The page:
Eleven days before her death, Elizabeth [of the Trinity] wrote: “I think that in Heaven my mission will be to draw souls by helping them to go out of themselves in order to cling to God by a wholly simple and loving movement, and to keep them in this great silence...which will allow God to communicate Himself to them and to transform them into Himself.”
If I have disregarded the word ‘feminist’, I do want to say something about so-called spirituality. I hate the word. It implicitly casts slurs on the body. It casts slurs also on those who think that there is more to the mind than the merely discursive, which psychologists tell us is only a very small portion of what is called ‘mind’, and this issue of the role of the discursive—that is, the issue of self-consciousness even more than the issue of post-enlightenment thinking which, has exaggerated the importance of the discursive and therefore of self-consciousness—is arguably the most ignored fundamental element in theological and religious discourse.
The medieval understanding of ‘intellect’ or the Hebrew understanding of ‘heart’ are much more apropos, and involve an integral view of the entire person. Or, as the 12th century philosopher, Bernard Sylvestris put it in ‘De mundi universitate’, famously commented on and translated by Helen Waddell, ‘St Bernard of Clairvaux spoke of the dungheap of the flesh: Bernard Sylvestris saw in their strange union a discipline made for greatness, and the body itself a not ignoble hospice for the pilgrim soul. The spirit is richer for its limitations; this is the prison that makes men free.’
If I hate the word ‘spirituality’, the term spiritual theology is no better, for it implies that there is some theology that does not have psychological, sociological, and anthropological implications—and every theological statement has these implications whether or not they are admitted. When they are not admitted, one ends up trapped in a circle of relentless linearity, logic that is illusory, grotesque, and highly destructive. And the word ‘salvation’ in one of its most primitive usages in Hebrew, means being sprung from traps, coming into an open spaciousness.
No one I know of has used the term theological psychology, or psychological theology, both of which would be equally grotesque, and the term ‘mystical theology’ is out of fashion, quite rightly so, given some of the peculiar work done in its name. The term ‘speculative’ theology which seems to have taken its place, is not earthed in the incarnate. My colleague in the English faculty, Vincent Gillespie, and I sometimes use the term ‘apophatic theology’, which includes all the traditional meanings of ‘apophatic’ as well as some new ones. It is admittedly something of an oxymoron, if not slightly redundant, but it does distinguishes what we do from other disciplines that go by the name of theology.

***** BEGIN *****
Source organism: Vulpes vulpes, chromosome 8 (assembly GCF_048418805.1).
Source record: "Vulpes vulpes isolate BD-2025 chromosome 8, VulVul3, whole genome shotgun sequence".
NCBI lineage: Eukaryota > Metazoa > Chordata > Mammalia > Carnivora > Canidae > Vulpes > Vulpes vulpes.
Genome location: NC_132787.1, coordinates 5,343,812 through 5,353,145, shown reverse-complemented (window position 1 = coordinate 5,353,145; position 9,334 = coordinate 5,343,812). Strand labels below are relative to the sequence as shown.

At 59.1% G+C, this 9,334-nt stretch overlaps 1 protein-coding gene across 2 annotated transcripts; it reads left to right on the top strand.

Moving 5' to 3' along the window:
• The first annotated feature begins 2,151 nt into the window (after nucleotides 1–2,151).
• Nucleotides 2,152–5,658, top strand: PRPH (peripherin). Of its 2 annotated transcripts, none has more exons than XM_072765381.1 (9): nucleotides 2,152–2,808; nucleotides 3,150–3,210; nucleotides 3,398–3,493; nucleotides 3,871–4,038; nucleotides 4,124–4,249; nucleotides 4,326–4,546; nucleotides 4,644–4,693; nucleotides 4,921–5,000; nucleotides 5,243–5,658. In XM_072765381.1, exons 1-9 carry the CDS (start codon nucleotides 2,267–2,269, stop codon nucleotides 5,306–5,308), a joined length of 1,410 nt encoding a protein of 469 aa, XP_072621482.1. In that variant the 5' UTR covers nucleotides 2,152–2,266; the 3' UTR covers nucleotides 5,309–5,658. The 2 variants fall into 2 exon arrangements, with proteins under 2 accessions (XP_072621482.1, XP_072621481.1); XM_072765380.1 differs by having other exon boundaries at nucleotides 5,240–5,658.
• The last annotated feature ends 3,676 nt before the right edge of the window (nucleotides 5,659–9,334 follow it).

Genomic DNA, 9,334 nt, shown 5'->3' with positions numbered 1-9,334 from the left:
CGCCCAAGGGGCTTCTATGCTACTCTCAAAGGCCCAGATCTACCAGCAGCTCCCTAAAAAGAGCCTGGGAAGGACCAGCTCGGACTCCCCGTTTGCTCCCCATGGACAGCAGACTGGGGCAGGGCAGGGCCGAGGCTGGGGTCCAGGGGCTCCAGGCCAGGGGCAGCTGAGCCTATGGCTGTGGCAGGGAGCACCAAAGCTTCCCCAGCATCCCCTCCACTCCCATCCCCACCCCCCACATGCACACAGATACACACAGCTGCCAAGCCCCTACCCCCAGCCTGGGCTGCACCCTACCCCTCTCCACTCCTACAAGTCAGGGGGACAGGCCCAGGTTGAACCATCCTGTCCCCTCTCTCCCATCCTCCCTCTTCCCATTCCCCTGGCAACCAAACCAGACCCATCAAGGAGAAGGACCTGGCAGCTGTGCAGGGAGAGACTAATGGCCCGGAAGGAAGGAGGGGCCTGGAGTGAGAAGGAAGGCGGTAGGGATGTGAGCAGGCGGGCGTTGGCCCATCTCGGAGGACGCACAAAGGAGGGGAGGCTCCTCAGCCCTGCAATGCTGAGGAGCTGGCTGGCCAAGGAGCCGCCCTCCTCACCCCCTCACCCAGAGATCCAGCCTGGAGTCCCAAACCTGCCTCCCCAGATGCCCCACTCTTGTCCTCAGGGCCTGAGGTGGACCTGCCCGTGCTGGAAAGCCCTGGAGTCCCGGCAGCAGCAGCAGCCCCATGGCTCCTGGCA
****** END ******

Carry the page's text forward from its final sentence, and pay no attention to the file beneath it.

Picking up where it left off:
My first question is very blunt: why are we doing theology? Why are we spilling barrels of ink to print millions of words while killing millions of trees to publish what is often not worth reading; why are we fragmenting ourselves into groups and subgroups in the name of theology and what do we mean by it? Is everyone who is interested in this field, but particularly in so-called feminist theology, aiming at the same goal? If not consciously so, then why is the debate so heated?
But I want to take a different tack: instead of rehashing these arguments, I want to talk about what is common to our humanity irrespective of gender: what are the laws of the mind and of the human person that don’t change very much from century to century, however culturally vulnerable their expression may be? Why, in spite of so-called patriarchy—to call it an adolescent-archy would be more appropriate, as we shall see—have the Hebrew bible and the Christian scriptures proved useful to women for nearly two millennia in spite of the destructiveness attendant on this ‘patriarchy’? Are the attitudes incautiously grouped under patriarchy peculiar to men?
I would like to project the central Christian vision from the textual base of Phil. 2,5-ll and Heb. 2, 14-15.
‘Have this mind among yourselves, which is yours in Christ Jesus, who, though he was in the form of God, did not count equality with God a thing to be grasped, but emptied himself, taking the form of a servant, being born in the likeness of men. And being found in human form he humbled himself and became obedient unto death, even death on a cross. Therefore God has highly exalted him....’
‘Since therefore the children share in flesh and blood, he himself likewise partook of the same nature, that through death he might destroy him who has the power of death, that is, the devil, and deliver all those who through fear of death were subject to lifelong bondage.’
The vision of God I am talking about is apophatic: it is hidden, it is beyond language, it is beyond thought, not in an anti-intellectual way: nothing is denied. What is apophatic is coronal, it is what happens when the intellect in its broadest and deepest sense must be transcended. What is apophatic is self-forgetful, it is ‘wholly other’. It is beyond gender-language and it begins when every human resource has been exhausted. It is only at this point that we can begin to use the word ‘faith’ which has nothing to do with a deposit of dogma, or assent to creeds, but is ‘going beyond without end’, as a contemporary Carthusian author has put it. And this entry into the apophatic is subject to a set of psychological laws which early Christian authors seem to have understood very well and which still apply today, even if we seem to have forgotten them.